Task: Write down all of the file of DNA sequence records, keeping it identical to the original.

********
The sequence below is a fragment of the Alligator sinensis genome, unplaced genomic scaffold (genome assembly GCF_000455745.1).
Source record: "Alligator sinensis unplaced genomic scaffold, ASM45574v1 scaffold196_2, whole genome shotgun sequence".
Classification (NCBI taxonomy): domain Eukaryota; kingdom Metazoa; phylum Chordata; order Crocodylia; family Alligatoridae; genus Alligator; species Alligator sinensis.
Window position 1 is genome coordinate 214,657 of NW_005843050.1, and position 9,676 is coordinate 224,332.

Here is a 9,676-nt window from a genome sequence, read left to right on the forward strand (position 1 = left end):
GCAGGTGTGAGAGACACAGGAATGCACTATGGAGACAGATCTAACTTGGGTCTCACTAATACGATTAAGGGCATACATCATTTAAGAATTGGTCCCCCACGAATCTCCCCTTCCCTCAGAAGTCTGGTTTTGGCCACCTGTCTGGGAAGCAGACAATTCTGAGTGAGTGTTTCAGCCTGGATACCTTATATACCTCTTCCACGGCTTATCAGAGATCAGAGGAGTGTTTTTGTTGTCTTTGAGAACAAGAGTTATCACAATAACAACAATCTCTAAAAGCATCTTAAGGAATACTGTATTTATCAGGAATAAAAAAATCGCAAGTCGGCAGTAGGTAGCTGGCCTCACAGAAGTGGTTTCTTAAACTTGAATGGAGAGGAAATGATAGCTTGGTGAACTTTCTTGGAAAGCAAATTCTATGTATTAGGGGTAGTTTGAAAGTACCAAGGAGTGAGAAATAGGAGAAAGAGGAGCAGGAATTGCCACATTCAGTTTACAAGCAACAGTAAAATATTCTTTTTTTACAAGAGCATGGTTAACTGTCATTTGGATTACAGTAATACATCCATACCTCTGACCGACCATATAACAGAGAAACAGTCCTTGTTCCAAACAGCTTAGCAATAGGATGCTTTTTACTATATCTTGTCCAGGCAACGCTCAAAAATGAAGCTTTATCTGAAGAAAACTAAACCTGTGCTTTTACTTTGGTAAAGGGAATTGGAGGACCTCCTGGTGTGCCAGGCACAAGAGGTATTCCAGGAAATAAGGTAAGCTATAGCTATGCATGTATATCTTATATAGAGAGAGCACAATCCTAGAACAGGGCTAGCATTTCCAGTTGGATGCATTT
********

The sequence below is a fragment of the Alligator sinensis genome, unplaced genomic scaffold (genome assembly GCF_000455745.1).
Source record: "Alligator sinensis unplaced genomic scaffold, ASM45574v1 scaffold196_2, whole genome shotgun sequence".
Classification (NCBI taxonomy): domain Eukaryota; kingdom Metazoa; phylum Chordata; order Crocodylia; family Alligatoridae; genus Alligator; species Alligator sinensis.
Window position 1 is genome coordinate 214,657 of NW_005843050.1, and position 9,676 is coordinate 224,332.

Here is a 9,676-nt window from a genome sequence, read left to right on the forward strand (position 1 = left end):
GCAGGTGTGAGAGACACAGGAATGCACTATGGAGACAGATCTAACTTGGGTCTCACTAATACGATTAAGGGCATACATCATTTAAGAATTGGTCCCCCACGAATCTCCCCTTCCCTCAGAAGTCTGGTTTTGGCCACCTGTCTGGGAAGCAGACAATTCTGAGTGAGTGTTTCAGCCTGGATACCTTATATACCTCTTCCACGGCTTATCAGAGATCAGAGGAGTGTTTTTGTTGTCTTTGAGAACAAGAGTTATCACAATAACAACAATCTCTAAAAGCATCTTAAGGAATACTGTATTTATCAGGAATAAAAAAATCGCAAGTCGGCAGTAGGTAGCTGGCCTCACAGAAGTGGTTTCTTAAACTTGAATGGAGAGGAAATGATAGCTTGGTGAACTTTCTTGGAAAGCAAATTCTATGTATTAGGGGTAGTTTGAAAGTACCAAGGAGTGAGAAATAGGAGAAAGAGGAGCAGGAATTGCCACATTCAGTTTACAAGCAACAGTAAAATATTCTTTTTTTACAAGAGCATGGTTAACTGTCATTTGGATTACAGTAATACATCCATACCTCTGACCGACCATATAACAGAGAAACAGTCCTTGTTCCAAACAGCTTAGCAATAGGATGCTTTTTACTATATCTTGTCCAGGCAACGCTCAAAAATGAAGCTTTATCTGAAGAAAACTAAACCTGTGCTTTTACTTTGGTAAAGGGAATTGGAGGACCTCCTGGTGTGCCAGGCACAAGAGGTATTCCAGGAAATAAGGTAAGCTATAGCTATGCATGTATATCTTATATAGAGAGAGCACAATCCTAGAACAGGGCTAGCATTTCCAGTTGGATGCATTT